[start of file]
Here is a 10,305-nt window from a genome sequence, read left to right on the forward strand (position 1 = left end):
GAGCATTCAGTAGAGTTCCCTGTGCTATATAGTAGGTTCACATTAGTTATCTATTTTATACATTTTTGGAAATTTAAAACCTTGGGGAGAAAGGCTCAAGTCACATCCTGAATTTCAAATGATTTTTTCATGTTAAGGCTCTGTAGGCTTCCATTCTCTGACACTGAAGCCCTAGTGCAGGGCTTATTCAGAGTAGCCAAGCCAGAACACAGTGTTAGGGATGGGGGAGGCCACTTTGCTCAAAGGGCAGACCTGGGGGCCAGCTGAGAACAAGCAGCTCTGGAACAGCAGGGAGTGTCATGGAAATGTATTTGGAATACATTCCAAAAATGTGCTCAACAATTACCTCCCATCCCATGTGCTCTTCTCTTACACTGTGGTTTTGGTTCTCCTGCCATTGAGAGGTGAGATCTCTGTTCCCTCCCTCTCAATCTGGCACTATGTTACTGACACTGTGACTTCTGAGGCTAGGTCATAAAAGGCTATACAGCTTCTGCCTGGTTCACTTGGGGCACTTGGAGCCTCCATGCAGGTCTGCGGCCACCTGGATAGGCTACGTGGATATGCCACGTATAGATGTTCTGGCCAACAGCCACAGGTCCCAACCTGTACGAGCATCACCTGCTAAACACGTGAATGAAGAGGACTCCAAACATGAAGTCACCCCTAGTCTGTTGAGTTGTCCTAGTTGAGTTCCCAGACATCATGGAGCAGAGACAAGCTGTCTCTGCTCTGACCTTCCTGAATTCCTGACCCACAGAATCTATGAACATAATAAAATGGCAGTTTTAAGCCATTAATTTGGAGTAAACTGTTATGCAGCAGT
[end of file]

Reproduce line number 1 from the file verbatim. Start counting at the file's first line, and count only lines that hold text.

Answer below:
Here is a 10,305-nt window from a genome sequence, read left to right on the forward strand (position 1 = left end):